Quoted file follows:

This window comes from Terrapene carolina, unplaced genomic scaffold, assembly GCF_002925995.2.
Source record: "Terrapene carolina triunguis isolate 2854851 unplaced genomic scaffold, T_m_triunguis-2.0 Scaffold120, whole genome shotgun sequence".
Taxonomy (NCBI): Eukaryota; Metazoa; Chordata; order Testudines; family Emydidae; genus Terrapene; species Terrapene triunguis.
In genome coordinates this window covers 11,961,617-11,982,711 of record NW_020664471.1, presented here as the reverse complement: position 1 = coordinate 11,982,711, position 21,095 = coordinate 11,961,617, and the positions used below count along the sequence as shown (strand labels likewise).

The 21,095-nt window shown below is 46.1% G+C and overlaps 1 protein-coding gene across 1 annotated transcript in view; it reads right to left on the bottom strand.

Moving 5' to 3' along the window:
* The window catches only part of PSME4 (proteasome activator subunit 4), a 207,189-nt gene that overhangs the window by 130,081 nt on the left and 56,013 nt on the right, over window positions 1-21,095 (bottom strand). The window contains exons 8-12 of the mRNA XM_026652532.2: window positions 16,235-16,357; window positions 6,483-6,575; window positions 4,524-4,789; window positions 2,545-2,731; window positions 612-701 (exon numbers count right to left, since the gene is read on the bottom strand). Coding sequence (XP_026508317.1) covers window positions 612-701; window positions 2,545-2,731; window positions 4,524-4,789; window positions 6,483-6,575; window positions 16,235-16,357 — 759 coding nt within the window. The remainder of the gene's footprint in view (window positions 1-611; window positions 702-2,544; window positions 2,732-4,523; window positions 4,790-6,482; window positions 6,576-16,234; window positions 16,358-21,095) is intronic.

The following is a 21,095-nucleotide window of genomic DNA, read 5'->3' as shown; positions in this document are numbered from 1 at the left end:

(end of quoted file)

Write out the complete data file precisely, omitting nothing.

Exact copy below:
This window comes from Terrapene carolina, unplaced genomic scaffold, assembly GCF_002925995.2.
Source record: "Terrapene carolina triunguis isolate 2854851 unplaced genomic scaffold, T_m_triunguis-2.0 Scaffold120, whole genome shotgun sequence".
Taxonomy (NCBI): Eukaryota; Metazoa; Chordata; order Testudines; family Emydidae; genus Terrapene; species Terrapene triunguis.
In genome coordinates this window covers 11,961,617-11,982,711 of record NW_020664471.1, presented here as the reverse complement: position 1 = coordinate 11,982,711, position 21,095 = coordinate 11,961,617, and the positions used below count along the sequence as shown (strand labels likewise).

The 21,095-nt window shown below is 46.1% G+C and overlaps 1 protein-coding gene across 1 annotated transcript in view; it reads right to left on the bottom strand.

Moving 5' to 3' along the window:
* The window catches only part of PSME4 (proteasome activator subunit 4), a 207,189-nt gene that overhangs the window by 130,081 nt on the left and 56,013 nt on the right, over window positions 1-21,095 (bottom strand). The window contains exons 8-12 of the mRNA XM_026652532.2: window positions 16,235-16,357; window positions 6,483-6,575; window positions 4,524-4,789; window positions 2,545-2,731; window positions 612-701 (exon numbers count right to left, since the gene is read on the bottom strand). Coding sequence (XP_026508317.1) covers window positions 612-701; window positions 2,545-2,731; window positions 4,524-4,789; window positions 6,483-6,575; window positions 16,235-16,357 — 759 coding nt within the window. The remainder of the gene's footprint in view (window positions 1-611; window positions 702-2,544; window positions 2,732-4,523; window positions 4,790-6,482; window positions 6,576-16,234; window positions 16,358-21,095) is intronic.

The following is a 21,095-nucleotide window of genomic DNA, read 5'->3' as shown; positions in this document are numbered from 1 at the left end: